This is the second slip I have yet to make a reproduction but I have made the pattern already.  Simple just two pieces.   Almost no damage on this item.

      hole under arm

      I was sad to see snaps on it.  Functional as they are most do not consider them an heirloom closure but when I make the re-pro I have not decided what I will do yet stay true to the original or place buttons here instead. 

       snap closure

      I will be doing a picot esdge around the collar and arm openings as I like it better than just the single croceht turned edge  .

      crochet edge on top

      The hem has a much nicer edging than the top of the piece so I will be coping that part.

      crochet edging
      front and back hem edging

      >Part 4:1940s baby slip pink details


      front of slip

      There are three slips this is the first one up.  I have already repaired it and made a copy of this item.  I will show those later today.

       back of slip

      The crochet edge is used instead of a rolled hem.

      hem detail

      You just crochet right through the cotton batist.  It is a simple edging 8 sc followed by a picot and repeat.  I like the scolloped detail of the hem.

      There isn’t too much damage to this slip there is a hole at and by the neckline.

      neck detail
      hole near button placket
      button placket

      There is a tear at the hem line.

      tear at hem

      >Apron drawing….Sew Mama Sew



      I have an apron tutorial posted on Sew, Mama, Sew for their month of hand sewing. They have also posted an introduction in the contributors section. The apron is meant to be for children over seven years of age as it has real long ties that can tie in front on little children and they can carry lots of stuff in the four large pockets it has. It also works nicely as a big persons apron for clothes pins or any thing else you can think to put in large pockets.


      If you want to make the above apron get yourself over to Sew Mama Sew and get all the directions .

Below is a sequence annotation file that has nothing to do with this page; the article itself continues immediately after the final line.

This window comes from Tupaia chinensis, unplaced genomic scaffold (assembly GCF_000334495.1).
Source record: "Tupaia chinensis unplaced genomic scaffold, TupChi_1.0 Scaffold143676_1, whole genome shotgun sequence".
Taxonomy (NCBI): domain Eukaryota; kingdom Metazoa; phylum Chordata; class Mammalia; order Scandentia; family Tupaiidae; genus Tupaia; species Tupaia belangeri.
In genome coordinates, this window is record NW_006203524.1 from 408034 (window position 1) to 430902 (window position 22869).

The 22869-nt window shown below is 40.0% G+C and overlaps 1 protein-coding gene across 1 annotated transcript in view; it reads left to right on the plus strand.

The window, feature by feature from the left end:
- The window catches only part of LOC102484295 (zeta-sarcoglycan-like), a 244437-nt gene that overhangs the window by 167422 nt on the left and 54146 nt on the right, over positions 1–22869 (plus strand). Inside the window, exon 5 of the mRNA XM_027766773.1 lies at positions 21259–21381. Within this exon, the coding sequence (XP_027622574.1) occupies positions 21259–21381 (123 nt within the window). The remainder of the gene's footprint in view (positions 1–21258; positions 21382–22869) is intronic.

The apron is hand embroidered but there is a little bit of machine sewing (about 5 mins of that) on it at the waist band which is easily done by hand I just was focusing on the chicken scratch more. So I think it passes as hand sewing and then some as that is what most of it is. Because I made this apron for Sew Mama Sews special hand sewing month I decided I would give it away as a reward for their readers and my readers


      Sorry there are rules. It is to hard to do this without rules. Plus some of the rules make it funner for me. I want some funny stories for all my hard work. I got 5 hours of sleep in 3 days working on this
      1. Entries must be posted during the month of August 2009 and the first week of September2009 till the 6th drawing is on September 7th
      2. The comment must be to this post and have either your favorite apron story or a your favorite story about hand sewing that happened to you or people you know nothing made up please funny would be nice (also this is a family blog no bad stories please)
      3. You do have to leave a way for me to get a hold of you too. Any one who doesn’t leave a link to either an email, blog or flickr account or some other way of getting a hold of you will be disqualify as it is to hard for me to track down people otherwise.

      Good luck and Happy sewing


      >Free Antique pattern library on Internet

      >Here is the link to a page full of lovely old old patterns in crochet, tatting, and knitting and other things as well. There are thousands of patterns available through this link.

      >Revisiting the felt ornament


      A few years back I posted this tutorial. It always seems to be popular this time of year, so I will bring it back up for people to see and use again.

      felt ornament dove

      felt ornament heart

      >Just a few links to patterns

      >These are patterns you can buy and these are free patterns. Just thought I would share; if you didn’t already know of these sites, they are great.
      These are old-school looking patterns for clothing and aprons and things of that sort.